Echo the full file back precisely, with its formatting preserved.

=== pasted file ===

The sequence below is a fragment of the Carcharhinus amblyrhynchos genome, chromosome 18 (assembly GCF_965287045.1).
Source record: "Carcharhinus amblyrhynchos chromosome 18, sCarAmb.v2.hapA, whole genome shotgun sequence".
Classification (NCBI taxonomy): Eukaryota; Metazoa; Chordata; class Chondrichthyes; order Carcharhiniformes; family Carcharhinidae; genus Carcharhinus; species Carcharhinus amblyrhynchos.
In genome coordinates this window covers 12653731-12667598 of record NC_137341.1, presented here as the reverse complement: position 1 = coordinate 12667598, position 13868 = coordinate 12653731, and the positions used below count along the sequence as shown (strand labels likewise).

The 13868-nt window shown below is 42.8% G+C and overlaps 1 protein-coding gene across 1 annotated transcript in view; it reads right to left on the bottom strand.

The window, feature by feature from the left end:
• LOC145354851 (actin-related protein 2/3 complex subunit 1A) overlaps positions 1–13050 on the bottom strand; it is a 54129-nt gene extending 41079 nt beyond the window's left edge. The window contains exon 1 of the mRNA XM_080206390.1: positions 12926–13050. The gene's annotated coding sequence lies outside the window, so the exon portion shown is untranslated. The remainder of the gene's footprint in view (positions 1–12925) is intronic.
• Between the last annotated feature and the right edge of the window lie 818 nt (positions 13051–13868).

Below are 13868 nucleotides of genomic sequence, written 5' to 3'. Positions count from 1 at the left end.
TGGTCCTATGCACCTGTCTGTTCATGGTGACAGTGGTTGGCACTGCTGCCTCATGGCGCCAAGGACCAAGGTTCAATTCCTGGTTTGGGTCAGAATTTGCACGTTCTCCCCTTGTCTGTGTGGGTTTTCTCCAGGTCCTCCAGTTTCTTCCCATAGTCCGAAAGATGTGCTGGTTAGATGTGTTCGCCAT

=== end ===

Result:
The sequence below is a fragment of the Carcharhinus amblyrhynchos genome, chromosome 18 (assembly GCF_965287045.1).
Source record: "Carcharhinus amblyrhynchos chromosome 18, sCarAmb.v2.hapA, whole genome shotgun sequence".
Classification (NCBI taxonomy): Eukaryota; Metazoa; Chordata; class Chondrichthyes; order Carcharhiniformes; family Carcharhinidae; genus Carcharhinus; species Carcharhinus amblyrhynchos.
In genome coordinates this window covers 12653731-12667598 of record NC_137341.1, presented here as the reverse complement: position 1 = coordinate 12667598, position 13868 = coordinate 12653731, and the positions used below count along the sequence as shown (strand labels likewise).

The 13868-nt window shown below is 42.8% G+C and overlaps 1 protein-coding gene across 1 annotated transcript in view; it reads right to left on the bottom strand.

The window, feature by feature from the left end:
• LOC145354851 (actin-related protein 2/3 complex subunit 1A) overlaps positions 1–13050 on the bottom strand; it is a 54129-nt gene extending 41079 nt beyond the window's left edge. The window contains exon 1 of the mRNA XM_080206390.1: positions 12926–13050. The gene's annotated coding sequence lies outside the window, so the exon portion shown is untranslated. The remainder of the gene's footprint in view (positions 1–12925) is intronic.
• Between the last annotated feature and the right edge of the window lie 818 nt (positions 13051–13868).

Below are 13868 nucleotides of genomic sequence, written 5' to 3'. Positions count from 1 at the left end.
TGGTCCTATGCACCTGTCTGTTCATGGTGACAGTGGTTGGCACTGCTGCCTCATGGCGCCAAGGACCAAGGTTCAATTCCTGGTTTGGGTCAGAATTTGCACGTTCTCCCCTTGTCTGTGTGGGTTTTCTCCAGGTCCTCCAGTTTCTTCCCATAGTCCGAAAGATGTGCTGGTTAGATGTGTTCGCCAT